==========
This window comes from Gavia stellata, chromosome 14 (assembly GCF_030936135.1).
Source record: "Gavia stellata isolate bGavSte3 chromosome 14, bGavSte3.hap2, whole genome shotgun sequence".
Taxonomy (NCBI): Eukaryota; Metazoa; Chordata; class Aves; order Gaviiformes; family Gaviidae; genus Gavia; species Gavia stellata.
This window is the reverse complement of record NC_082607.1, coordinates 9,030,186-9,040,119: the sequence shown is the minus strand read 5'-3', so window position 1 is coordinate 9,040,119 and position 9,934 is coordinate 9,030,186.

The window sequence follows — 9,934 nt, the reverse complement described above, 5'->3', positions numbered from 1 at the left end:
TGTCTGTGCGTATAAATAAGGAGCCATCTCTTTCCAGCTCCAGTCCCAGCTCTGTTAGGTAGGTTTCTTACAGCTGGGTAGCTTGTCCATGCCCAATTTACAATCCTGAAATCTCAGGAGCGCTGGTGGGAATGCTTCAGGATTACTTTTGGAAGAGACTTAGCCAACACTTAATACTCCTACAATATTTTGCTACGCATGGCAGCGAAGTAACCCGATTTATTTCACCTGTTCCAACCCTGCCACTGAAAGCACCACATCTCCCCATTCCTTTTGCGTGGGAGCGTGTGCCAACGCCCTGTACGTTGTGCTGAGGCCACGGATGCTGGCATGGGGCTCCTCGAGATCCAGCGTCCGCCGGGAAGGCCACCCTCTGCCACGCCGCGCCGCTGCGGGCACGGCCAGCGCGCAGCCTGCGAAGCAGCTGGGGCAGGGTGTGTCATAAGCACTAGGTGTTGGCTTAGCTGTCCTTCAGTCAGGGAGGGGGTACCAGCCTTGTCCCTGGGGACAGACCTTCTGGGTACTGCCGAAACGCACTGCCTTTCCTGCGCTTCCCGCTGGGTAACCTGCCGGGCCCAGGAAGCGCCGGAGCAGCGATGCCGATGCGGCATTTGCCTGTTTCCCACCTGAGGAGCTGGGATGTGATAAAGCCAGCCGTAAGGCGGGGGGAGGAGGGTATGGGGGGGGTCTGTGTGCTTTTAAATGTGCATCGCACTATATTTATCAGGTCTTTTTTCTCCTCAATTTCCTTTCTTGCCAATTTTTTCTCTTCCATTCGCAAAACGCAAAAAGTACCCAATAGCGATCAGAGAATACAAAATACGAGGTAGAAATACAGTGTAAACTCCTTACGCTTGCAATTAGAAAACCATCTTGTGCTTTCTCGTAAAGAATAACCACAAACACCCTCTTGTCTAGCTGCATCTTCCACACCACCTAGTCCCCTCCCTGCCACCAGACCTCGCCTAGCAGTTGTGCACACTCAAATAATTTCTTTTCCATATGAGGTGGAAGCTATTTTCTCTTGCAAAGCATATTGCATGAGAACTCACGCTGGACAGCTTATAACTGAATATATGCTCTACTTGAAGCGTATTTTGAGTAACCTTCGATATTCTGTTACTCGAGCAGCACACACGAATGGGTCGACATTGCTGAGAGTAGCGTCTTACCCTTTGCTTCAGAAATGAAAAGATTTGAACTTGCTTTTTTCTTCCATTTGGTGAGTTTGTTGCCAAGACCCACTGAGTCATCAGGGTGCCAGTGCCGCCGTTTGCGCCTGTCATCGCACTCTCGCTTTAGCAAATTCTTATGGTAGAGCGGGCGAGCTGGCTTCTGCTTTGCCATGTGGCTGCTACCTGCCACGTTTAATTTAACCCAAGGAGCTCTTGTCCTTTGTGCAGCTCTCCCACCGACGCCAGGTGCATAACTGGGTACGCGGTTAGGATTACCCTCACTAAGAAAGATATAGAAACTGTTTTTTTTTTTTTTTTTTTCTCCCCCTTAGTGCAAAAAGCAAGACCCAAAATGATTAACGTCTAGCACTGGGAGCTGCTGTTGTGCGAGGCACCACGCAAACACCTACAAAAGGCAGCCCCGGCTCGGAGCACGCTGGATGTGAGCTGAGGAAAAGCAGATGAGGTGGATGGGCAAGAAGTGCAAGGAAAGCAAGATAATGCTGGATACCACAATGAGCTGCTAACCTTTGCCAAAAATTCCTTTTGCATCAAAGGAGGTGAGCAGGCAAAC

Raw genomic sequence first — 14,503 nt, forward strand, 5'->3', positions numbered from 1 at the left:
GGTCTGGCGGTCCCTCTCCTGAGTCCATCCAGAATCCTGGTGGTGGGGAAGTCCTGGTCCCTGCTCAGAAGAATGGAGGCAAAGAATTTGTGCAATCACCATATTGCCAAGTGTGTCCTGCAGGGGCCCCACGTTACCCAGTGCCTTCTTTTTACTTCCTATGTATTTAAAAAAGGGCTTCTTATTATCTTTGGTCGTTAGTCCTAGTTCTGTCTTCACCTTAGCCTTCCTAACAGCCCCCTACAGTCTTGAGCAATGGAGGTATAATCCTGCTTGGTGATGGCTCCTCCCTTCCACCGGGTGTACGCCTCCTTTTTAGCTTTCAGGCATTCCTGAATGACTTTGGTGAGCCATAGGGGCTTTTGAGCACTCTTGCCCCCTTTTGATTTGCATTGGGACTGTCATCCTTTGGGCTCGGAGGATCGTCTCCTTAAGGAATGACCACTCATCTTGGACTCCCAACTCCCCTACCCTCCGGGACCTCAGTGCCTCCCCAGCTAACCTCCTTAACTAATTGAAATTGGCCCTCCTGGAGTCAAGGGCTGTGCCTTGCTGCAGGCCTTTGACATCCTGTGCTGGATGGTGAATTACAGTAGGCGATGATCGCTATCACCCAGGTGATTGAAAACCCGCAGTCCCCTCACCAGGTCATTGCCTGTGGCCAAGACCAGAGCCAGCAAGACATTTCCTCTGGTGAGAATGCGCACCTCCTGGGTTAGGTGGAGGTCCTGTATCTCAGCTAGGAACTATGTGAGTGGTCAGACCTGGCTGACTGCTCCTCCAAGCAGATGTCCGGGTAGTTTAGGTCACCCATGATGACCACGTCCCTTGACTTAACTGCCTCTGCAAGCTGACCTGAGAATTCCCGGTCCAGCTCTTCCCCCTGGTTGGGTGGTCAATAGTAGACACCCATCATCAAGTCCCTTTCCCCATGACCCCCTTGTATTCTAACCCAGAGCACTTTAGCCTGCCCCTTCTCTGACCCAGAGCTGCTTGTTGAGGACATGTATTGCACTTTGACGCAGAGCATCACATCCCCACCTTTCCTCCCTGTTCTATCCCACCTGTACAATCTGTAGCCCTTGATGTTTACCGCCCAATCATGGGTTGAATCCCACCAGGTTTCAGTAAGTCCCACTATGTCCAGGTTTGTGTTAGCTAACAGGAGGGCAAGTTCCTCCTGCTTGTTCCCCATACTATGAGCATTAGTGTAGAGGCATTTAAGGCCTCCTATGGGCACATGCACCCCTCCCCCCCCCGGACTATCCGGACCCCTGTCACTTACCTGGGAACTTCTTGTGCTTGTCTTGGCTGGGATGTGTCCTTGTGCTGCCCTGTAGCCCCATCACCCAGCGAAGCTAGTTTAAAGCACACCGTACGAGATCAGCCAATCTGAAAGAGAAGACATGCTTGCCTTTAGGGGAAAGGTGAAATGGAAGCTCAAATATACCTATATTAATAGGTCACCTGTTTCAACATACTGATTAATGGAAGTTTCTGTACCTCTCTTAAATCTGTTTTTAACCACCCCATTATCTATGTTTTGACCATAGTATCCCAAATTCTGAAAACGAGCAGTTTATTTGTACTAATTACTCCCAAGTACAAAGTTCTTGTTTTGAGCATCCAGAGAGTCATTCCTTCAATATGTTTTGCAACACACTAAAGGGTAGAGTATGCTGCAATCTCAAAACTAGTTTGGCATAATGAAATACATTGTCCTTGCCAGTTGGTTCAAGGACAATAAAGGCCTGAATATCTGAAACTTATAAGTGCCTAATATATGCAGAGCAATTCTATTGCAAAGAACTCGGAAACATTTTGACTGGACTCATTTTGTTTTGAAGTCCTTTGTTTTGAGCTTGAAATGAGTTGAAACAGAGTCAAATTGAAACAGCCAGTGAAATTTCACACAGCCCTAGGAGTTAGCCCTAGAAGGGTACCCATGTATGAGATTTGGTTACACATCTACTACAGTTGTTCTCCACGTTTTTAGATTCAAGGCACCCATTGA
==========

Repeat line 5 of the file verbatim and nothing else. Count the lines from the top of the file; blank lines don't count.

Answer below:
The window sequence follows — 9,934 nt, the reverse complement described above, 5'->3', positions numbered from 1 at the left end: